Only the simple-minded will find much to cheer in this martial arts actioner, which has the queasy feel of a movie slapped together by the marketing department — i.e., let’s double our pleasure by putting those nifty kicks and leaps to a “Lambada” beat. With a Jean-Claude Van Damme epic already in circulation, Fox will face a tough fight for box office turf.
Pic does provide a major-studio vehicle for Mark Dacascos, whose impressive look and athletic ability could position him for bigger things after paying his dues in the likes of “American Samurai” and “Ninja Academy.”
Here, working with co-writer/director Sheldon Lettich, a three-time Van Damme collaborator, Dacascos has to overcome a lot more than just a neighborhood full of hostile types — like the unintentional giggles evoked by some of the other performers and the script.
Dacascos plays Louis, a special forces officer who has mastered capoeira — a Brazilian form of kung fu that relies on a musical beat — while stationed overseas.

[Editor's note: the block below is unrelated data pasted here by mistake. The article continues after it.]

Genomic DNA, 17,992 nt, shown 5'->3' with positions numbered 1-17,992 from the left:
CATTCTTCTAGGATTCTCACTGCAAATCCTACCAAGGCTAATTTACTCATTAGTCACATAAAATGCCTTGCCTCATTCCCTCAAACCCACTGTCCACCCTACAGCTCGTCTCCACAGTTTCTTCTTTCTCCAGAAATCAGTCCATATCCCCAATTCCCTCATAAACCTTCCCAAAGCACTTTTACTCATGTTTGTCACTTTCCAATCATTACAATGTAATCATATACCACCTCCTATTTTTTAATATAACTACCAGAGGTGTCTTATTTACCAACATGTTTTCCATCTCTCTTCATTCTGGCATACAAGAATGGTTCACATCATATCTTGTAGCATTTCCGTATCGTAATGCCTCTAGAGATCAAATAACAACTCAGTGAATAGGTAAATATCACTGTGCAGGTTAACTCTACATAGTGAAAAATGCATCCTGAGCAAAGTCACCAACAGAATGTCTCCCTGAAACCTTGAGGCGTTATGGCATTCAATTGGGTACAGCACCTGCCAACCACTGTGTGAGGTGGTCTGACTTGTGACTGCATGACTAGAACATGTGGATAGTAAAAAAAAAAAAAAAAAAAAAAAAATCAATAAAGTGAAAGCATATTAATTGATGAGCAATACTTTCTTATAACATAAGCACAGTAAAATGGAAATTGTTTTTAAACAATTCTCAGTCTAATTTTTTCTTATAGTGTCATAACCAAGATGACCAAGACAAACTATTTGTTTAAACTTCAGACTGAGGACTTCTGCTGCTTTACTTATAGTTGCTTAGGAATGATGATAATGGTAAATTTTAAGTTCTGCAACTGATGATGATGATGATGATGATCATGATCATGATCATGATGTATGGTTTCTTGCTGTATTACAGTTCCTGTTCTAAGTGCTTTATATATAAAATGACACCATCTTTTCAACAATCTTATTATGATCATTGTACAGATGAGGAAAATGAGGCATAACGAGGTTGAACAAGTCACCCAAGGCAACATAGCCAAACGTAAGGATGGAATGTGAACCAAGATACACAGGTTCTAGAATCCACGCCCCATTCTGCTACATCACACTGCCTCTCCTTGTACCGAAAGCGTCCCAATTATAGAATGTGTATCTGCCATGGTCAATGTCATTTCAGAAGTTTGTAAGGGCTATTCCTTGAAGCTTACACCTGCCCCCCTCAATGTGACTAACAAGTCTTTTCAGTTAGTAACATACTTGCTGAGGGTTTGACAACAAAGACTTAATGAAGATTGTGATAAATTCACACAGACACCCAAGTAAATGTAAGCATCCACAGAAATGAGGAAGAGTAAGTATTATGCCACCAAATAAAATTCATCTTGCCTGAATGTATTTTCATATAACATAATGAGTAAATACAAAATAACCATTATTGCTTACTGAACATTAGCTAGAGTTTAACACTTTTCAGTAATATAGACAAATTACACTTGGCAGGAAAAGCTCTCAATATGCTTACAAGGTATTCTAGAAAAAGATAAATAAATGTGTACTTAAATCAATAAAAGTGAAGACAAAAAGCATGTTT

Returning to Miami, he seeks out an old teacher (Geoffrey Lewis), who suggests he use that skill to take the 12 toughest kids in school and instill discipline in them — the thought being if it’ll work with them, it’ll work on anybody.
Unfortunately, two of those kids are related to neighborhood drug lords — the most menacing being Silverio (Paco Christian Prieto), a pony-tailed lummox who, conveniently, is also a capoeira master, giving Louis someone to play with.
Lettich and co-writer Luis Esteban don’t waste much time on winning these allegedly lost-cause kids over, the better to get to Louis’ showdown with the bad guys.
Still, the lapses in logic are wide enough to drive a graffiti-tagged school bus through, and lead baddie Prieto, while physically imposing, consistently sounds like he’s doing a bad impersonation of Desi Arnaz.
Dacascos bears some physical resemblance to the late Brandon Lee and possesses some of the same easy charm, though there’s scant outlet for the latter except for a brief liaison with a former classmate (Stacey Travis) who wears rather amusingly short dresses for a young woman working in a tough inner-city school.
Technically, the action scenes are athletic but relatively unimaginative when they’re not downright ridiculous, and the music proves so persistent, someone must have forgotten that those two “Lambada” movies didn’t exactly set the world on fire.
“Only the Strong” does push a “Just say no” theme, with an additional message that might be translated “kick butt, stay in school.” Staying in theaters should be an equally formidable challenge.